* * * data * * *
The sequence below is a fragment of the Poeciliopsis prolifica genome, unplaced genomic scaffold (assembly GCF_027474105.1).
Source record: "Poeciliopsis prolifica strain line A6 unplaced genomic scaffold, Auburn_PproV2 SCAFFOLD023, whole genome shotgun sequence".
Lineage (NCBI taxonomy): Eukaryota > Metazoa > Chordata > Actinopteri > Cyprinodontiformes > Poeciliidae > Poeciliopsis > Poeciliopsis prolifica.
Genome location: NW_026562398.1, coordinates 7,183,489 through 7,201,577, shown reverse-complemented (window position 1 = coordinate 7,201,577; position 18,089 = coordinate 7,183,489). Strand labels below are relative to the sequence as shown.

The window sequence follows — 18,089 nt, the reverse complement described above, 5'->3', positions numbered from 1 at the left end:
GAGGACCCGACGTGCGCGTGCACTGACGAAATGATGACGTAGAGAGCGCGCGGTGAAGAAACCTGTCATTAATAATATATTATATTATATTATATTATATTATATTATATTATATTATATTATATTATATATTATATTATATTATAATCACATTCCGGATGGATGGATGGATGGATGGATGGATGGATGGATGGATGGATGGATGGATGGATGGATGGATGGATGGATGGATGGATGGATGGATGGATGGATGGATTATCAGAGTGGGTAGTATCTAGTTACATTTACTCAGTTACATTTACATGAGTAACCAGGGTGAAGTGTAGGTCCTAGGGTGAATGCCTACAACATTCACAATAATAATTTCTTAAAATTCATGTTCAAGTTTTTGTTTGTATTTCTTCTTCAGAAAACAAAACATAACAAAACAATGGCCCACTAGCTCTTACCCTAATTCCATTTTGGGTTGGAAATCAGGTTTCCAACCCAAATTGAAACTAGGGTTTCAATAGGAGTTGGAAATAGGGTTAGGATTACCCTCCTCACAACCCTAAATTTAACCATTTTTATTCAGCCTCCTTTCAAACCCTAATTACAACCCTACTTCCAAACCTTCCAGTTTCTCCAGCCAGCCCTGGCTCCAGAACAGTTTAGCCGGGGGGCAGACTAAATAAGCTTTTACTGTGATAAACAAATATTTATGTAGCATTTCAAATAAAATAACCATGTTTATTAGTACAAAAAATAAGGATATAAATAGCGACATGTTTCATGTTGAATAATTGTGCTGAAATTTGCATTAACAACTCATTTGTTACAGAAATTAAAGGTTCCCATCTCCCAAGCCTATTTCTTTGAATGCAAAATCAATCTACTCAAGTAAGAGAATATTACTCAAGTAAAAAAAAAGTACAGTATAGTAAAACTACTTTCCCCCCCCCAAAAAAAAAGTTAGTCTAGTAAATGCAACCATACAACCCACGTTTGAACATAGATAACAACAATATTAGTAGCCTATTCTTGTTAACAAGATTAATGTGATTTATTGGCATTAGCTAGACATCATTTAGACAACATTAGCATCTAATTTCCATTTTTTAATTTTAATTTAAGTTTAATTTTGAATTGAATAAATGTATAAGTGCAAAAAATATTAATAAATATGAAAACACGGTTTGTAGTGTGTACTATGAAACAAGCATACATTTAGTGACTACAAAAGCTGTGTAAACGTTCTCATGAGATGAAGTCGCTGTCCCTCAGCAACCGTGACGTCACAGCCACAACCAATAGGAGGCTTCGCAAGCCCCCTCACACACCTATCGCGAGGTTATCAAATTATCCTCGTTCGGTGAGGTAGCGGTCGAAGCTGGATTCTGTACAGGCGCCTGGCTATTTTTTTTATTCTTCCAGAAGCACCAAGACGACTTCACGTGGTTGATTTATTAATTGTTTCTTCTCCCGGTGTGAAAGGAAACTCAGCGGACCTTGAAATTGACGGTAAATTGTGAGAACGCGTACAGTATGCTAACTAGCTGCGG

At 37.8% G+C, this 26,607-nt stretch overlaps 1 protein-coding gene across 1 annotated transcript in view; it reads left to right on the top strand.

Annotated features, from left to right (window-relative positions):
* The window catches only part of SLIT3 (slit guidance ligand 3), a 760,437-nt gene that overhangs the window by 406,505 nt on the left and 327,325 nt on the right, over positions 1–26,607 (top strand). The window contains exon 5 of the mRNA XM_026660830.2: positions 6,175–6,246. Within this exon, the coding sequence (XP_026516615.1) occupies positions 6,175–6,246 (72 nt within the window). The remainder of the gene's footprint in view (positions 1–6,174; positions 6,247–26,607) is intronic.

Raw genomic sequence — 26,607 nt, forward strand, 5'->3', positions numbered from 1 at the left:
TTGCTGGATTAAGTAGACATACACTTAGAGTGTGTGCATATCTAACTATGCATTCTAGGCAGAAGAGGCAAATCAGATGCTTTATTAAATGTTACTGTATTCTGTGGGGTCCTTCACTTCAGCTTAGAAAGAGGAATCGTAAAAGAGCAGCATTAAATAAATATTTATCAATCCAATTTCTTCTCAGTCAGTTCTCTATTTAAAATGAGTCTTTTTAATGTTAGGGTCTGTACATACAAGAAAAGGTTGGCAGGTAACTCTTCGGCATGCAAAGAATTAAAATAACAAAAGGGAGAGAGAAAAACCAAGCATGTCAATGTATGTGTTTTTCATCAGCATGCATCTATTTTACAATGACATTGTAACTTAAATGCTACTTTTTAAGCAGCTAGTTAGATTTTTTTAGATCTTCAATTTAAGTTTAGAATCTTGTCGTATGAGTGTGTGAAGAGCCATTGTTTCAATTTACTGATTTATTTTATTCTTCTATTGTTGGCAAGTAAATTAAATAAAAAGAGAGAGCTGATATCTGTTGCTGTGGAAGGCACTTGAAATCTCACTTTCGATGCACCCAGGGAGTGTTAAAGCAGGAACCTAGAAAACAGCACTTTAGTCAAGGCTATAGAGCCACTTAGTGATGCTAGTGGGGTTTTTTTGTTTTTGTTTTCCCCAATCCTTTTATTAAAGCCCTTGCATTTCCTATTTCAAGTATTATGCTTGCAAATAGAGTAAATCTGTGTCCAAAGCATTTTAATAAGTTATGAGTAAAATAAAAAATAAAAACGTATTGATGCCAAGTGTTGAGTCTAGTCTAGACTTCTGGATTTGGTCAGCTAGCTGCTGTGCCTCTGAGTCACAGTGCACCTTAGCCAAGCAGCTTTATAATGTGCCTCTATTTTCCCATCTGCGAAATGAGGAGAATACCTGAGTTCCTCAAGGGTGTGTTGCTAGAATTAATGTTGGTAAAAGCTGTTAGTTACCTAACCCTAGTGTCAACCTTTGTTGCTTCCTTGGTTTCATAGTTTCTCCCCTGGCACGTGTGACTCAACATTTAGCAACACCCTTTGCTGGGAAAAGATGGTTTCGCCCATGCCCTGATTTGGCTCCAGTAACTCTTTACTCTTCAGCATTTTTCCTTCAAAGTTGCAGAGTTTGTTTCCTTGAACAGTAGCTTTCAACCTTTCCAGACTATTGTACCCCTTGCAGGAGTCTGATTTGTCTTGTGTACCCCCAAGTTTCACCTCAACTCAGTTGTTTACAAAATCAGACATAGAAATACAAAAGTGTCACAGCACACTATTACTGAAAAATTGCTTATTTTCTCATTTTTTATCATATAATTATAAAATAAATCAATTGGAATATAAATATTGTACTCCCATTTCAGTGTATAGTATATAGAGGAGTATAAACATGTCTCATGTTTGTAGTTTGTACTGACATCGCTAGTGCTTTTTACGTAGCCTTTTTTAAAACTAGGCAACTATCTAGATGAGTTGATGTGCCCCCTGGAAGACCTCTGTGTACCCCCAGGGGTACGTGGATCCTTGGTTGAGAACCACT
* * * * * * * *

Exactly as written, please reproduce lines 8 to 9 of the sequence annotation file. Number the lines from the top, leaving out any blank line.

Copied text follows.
Annotated features, from left to right (window-relative positions):
* The window catches only part of SLIT3 (slit guidance ligand 3), a 760,437-nt gene that overhangs the window by 406,505 nt on the left and 327,325 nt on the right, over positions 1–26,607 (top strand). The window contains exon 5 of the mRNA XM_026660830.2: positions 6,175–6,246. Within this exon, the coding sequence (XP_026516615.1) occupies positions 6,175–6,246 (72 nt within the window). The remainder of the gene's footprint in view (positions 1–6,174; positions 6,247–26,607) is intronic.